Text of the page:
That was another thing about him that was extraordinary: his ability to cross genres.  In the beginning he was mostly the grunge or hard rock guy, but that quickly branched into other genres of music, proving that he was capable of mastering the vocal style of any kind of music he put himself to.

Cornell's voice has always been the signature of Soundgarden, or pretty much anything else he's done.  The guy could sing like no one else you've heard.  His Wikipedia page says that he had a four octave range, and I believe it.  He could sing exceptionally high, and the sound of his voice was so unique.  As time went on and he got older, his voice got better, taking on a more gravely tone and texture.  He lost a bit of his range, but the gravel added a ton of soul.  His voice simply can't be duplicated.  And now we'll never hear his voice again.

As I stated earlier, I was fortunate enough to see him in concert four times - thrice as a solo act, and once with Soundgarden.  I attended each of those concerts with my sister Susan.  See here for her account of the first time we saw him in concert.  We then saw him perform an acoustic set at St. Katherine's University, of all places.  Then we saw Soundgarden perform in support of the release of "King Animal."  The most recent time we saw him was in October of 2015.

The most tragic part of his death is, of course, the lack of any assurance that he knew God.  Most of his lyrics included a lot of deep spiritual finagling, but never anything consistently Christian (although he ironically and accurately and identified the hypocrisy of the so-called "prosperity gospel" in the song "Wooden Jesus").  But as with anyone who dies without any assurance of salvation, there is always hope that somehow, someway, God made himself known to Chris and he put his trust in him before his death.  That's what I hope anyway.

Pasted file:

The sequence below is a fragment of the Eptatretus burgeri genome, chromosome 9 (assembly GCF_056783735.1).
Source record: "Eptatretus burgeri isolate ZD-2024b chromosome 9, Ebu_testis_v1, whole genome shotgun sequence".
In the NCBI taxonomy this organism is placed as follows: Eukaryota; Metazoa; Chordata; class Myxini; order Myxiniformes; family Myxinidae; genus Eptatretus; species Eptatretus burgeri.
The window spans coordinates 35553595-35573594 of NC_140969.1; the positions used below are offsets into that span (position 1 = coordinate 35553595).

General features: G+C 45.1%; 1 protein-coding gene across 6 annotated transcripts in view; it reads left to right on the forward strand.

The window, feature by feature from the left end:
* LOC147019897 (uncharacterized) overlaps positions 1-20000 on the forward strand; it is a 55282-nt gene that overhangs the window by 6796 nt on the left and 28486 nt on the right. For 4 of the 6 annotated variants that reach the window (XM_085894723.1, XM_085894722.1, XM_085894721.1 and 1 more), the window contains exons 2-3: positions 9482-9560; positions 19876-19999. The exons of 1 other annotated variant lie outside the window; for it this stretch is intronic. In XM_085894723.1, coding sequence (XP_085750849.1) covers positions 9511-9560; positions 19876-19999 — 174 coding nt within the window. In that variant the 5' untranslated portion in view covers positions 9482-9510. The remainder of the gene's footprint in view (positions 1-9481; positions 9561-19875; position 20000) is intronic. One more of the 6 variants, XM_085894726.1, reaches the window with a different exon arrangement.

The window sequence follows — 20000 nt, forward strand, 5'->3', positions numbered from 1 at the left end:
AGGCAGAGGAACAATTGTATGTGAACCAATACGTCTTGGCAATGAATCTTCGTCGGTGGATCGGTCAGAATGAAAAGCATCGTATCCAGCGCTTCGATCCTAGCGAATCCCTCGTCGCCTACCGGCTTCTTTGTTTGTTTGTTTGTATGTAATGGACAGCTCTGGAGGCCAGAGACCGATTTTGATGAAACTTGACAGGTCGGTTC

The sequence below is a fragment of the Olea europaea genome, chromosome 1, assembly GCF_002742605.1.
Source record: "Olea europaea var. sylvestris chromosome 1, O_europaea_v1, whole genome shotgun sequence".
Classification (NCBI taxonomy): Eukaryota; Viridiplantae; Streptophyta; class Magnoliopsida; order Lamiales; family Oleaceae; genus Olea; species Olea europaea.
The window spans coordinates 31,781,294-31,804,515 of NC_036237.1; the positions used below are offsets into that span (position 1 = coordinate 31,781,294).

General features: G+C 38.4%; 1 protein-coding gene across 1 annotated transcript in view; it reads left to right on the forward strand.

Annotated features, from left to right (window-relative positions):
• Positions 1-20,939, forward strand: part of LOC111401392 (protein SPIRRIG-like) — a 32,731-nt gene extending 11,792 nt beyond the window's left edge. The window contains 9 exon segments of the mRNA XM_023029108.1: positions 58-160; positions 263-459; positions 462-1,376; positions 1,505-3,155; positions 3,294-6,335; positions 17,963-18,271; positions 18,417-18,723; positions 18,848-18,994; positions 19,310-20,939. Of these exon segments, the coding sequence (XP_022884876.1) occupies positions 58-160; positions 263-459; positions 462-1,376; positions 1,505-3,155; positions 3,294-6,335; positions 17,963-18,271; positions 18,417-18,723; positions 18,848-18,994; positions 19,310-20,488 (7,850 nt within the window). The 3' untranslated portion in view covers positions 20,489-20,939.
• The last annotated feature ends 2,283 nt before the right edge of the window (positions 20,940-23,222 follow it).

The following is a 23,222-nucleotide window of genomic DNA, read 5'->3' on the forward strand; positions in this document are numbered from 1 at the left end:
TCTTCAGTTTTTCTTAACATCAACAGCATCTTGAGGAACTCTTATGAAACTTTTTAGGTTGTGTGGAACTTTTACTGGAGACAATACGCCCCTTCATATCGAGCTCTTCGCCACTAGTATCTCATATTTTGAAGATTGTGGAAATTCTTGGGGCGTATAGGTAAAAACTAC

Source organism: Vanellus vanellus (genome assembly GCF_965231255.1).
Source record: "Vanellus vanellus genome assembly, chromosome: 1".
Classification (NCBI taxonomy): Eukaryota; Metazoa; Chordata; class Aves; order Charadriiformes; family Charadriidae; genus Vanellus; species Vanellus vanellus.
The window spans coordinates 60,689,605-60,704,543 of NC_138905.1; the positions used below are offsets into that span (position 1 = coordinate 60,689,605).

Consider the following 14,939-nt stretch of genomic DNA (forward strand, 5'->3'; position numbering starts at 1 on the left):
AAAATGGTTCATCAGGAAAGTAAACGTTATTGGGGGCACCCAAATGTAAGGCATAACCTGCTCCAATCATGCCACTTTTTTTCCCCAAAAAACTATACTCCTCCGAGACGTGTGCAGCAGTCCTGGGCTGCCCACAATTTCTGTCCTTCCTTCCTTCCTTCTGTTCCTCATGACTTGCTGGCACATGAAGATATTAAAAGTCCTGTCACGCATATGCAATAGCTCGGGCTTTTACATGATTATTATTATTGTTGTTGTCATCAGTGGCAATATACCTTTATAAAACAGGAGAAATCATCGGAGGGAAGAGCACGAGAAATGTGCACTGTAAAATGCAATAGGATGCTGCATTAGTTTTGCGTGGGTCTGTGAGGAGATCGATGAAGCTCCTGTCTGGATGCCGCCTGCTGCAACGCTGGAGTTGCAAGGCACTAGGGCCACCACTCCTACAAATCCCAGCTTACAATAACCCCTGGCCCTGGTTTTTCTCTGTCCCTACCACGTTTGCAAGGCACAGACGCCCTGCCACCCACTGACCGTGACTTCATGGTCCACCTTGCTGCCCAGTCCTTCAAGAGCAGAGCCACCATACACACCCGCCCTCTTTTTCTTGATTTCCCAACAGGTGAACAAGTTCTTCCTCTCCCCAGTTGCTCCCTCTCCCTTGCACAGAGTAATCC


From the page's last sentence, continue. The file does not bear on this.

In conclusion, an associate of mine (and fellow Chris Cornell fan), Levi Secord, posted this very well-written and apt reflection on his Facebook page today, which accurately expresses my feelings as well:
I was saddened today when I woke up to the news one of my favorite artists had died, Chris Cornell, apparently from suicide. I enjoyed his hauntingly wonderful voice, but also his honesty in his lyrics. He openly struggled with the world as it was, a fallen and broken world. Much of his lyrics reflected a mourning of the brokenness of this life and the seemingly hopelessness of it all. This resonates with me, for I recognize the world is not as it should be.  
His band mates described his music as "poetic existentialism," and his struggle with finding meaning in the world ultimately lead to nothingness. Though Cornell often struggled with religious themes, especially Christianity in his lyrics, he still could not seem to find truth or hope in it. He was looking for meaning and purpose, but was unable to find it under the sun without God. This is why his lyrics often portrayed a dark outlook with little hope.  
This lack of hope, and his struggle with trying to find ultimate meaning are found in much of his work, especially his later work songs like Show Me How to Live, Like a Stone, Out of Exile, Doesn't Remind Me, Light My Way, No Such Thing as Nothing, Dead Wishes, Higher Truth, Circling, and so many more. Sometimes he even quoted from Scripture (I am the Highway). But in the end, everything remained meaningless and hopeless for him.  
Take these lines from "Before We Disappear" found in his latest album (video below):